25. and stood before his master] He would let his absence be as little noted as possible. In the East the servants are usually kept in waiting. Hence the phrase ‘to stand before’ is frequent in connexion with Oriental service. Thus David ‘stands before Saul (1 Samuel 16:21-22), so of Abishag (1 Kings 1:2). See also 1 Kings 10:8; Daniel 1:5, &c.Verse 25. - But he went in, and stood before his master. Gehazi, lest his absence should be noticed, as soon as he had put away the money, sought his master's presence, entering the room casually, as if he had been busied about the house. He was met at once, however, by the plain and stern question which follows. And Elisha said unto him; Whence comest thou, Gehazi? literally, Whence, Gehazi? A short, stem, abrupt question. And he said, Thy servant went no whither. There was no help for it. One lie necessitates another. Once enter on the devious path, and you cannot say whither it will conduct you. To deceive and plunder a foreigner of a hostile nation probably seemed to Gehazi a trifle, either no sin at all, or a very venial sin. But now he finds himself led on to telling a direct lie to his master, which even he could not have justified to himself. Elisha answered, "Go in peace," wishing the departing Syrian the peace of God upon the road, without thereby either approving or disapproving the religious conviction which he had expressed. For as Naaman had not asked permission to go with his king into the temple of Rimmon, but had simply said, might Jehovah forgive him or be indulgent with him in this matter, Elisha could do nothing more, without a special command from God, than commend the heathen, who had been brought to belief in the God of Israel as the true God by the miraculous cure of his leprosy, to the further guidance of the Lord and of His grace.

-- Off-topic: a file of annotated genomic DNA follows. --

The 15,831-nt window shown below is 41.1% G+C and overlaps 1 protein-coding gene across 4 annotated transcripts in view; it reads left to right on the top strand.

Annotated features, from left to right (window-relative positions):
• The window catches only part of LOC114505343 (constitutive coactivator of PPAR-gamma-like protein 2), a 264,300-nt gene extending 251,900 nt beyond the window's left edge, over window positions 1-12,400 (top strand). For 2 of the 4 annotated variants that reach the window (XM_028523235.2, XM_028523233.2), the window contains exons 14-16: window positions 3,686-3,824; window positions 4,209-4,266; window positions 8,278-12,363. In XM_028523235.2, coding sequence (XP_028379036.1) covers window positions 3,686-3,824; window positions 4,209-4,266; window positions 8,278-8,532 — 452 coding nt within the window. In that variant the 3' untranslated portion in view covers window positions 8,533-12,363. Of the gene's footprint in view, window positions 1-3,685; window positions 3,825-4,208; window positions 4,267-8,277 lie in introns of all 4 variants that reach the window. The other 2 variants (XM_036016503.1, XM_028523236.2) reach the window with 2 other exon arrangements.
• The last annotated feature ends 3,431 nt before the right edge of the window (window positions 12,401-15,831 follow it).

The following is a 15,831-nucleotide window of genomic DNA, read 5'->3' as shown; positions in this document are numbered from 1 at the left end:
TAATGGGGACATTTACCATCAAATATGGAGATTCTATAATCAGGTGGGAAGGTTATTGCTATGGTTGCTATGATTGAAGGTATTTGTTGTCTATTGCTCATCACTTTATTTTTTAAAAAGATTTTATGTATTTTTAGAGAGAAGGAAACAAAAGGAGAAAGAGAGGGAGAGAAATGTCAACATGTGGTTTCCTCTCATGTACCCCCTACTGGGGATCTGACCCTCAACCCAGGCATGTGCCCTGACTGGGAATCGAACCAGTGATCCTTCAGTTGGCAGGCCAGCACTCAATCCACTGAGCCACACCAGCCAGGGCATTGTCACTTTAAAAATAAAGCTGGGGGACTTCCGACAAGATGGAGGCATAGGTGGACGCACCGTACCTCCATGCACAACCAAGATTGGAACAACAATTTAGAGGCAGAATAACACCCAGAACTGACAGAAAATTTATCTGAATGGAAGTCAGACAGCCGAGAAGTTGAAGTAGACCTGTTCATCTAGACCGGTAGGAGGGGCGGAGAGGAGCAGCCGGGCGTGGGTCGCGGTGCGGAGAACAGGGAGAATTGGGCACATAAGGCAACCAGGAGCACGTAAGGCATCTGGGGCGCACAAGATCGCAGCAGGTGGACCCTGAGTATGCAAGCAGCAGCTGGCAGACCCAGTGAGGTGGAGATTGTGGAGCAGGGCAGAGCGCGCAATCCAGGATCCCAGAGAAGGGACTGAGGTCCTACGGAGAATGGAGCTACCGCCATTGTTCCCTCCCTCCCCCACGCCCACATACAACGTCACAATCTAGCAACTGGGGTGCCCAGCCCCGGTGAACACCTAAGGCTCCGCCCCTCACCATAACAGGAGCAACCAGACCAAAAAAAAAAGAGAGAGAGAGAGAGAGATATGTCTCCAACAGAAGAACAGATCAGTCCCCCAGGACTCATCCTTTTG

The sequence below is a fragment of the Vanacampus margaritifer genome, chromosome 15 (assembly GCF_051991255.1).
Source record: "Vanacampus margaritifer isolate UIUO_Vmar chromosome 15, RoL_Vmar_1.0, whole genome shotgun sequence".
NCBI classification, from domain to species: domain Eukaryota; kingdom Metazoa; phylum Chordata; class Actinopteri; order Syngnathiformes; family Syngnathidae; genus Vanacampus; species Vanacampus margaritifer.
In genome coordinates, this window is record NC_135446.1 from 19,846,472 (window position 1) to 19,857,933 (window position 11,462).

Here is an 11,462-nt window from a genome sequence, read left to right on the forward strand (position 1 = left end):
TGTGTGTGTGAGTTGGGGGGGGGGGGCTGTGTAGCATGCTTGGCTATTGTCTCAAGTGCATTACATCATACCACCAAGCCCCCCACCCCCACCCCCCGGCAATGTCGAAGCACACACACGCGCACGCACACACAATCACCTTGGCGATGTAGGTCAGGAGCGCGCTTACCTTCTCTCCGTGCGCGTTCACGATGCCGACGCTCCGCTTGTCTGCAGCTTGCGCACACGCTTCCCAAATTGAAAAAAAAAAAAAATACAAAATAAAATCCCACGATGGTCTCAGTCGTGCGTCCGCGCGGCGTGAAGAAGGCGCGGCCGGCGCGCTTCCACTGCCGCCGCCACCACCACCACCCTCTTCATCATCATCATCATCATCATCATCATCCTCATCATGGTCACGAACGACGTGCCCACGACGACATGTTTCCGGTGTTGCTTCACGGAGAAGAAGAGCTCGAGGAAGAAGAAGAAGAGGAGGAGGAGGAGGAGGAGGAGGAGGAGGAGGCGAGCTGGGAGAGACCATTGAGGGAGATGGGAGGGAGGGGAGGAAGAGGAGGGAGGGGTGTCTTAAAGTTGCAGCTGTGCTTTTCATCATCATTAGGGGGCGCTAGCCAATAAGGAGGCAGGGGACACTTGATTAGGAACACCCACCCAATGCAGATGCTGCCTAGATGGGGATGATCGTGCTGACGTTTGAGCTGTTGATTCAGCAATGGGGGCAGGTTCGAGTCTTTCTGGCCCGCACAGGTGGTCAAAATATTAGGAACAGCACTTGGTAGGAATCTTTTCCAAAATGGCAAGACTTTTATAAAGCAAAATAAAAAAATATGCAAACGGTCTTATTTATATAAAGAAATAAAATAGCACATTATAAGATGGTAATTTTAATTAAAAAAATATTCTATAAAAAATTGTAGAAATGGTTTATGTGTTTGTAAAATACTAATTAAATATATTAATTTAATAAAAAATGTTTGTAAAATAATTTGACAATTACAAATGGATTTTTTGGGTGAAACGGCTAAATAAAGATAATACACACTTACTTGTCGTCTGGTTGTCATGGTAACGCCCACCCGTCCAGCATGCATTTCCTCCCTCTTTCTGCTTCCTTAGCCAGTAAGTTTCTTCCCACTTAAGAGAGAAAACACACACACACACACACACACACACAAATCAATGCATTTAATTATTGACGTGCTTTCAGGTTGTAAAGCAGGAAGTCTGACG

(Note: Most of the earlier theologians found in Elisha's words a direct approval of the religious conviction expressed by Naaman and his attitude towards idolatry; and since they could not admit that a prophet would have permitted a heathen alone to participate in idolatrous ceremonies, endeavoured to get rid of the consequence resulting from it, viz., licitam ergo esse Christianis συμφώνησιν πιστοῦ μετὰ ἀπιστοῦ, seu symbolizationem et communicationem cum ceremonia idololatrica, either by appealing to the use of השׁתּחות and to the distinction between incurvatio regis voluntaria et religiosa (real worship) and incurvatio servilis et coacta Naemani, quae erat politica et civilis (mere prostration from civil connivance), or by the ungrammatical explanation that Naaman merely spoke of what he had already done, not of what he would do in future (vid., Pfeiffer, Dub. vex. p. 445ff., and J. Meyer, ad Seder Olam, p. 904ff., Budd., and others). - Both are unsatisfactory. The dreaded consequence falls of itself if we only distinguish between the times of the old covenant and those of the new. Under the old covenant the time had not yet come in which the heathen, who came to the knowledge of the true deity of the God of Israel, could be required to break off from all their heathen ways, unless they would formally enter into fellowship with the covenant nation.)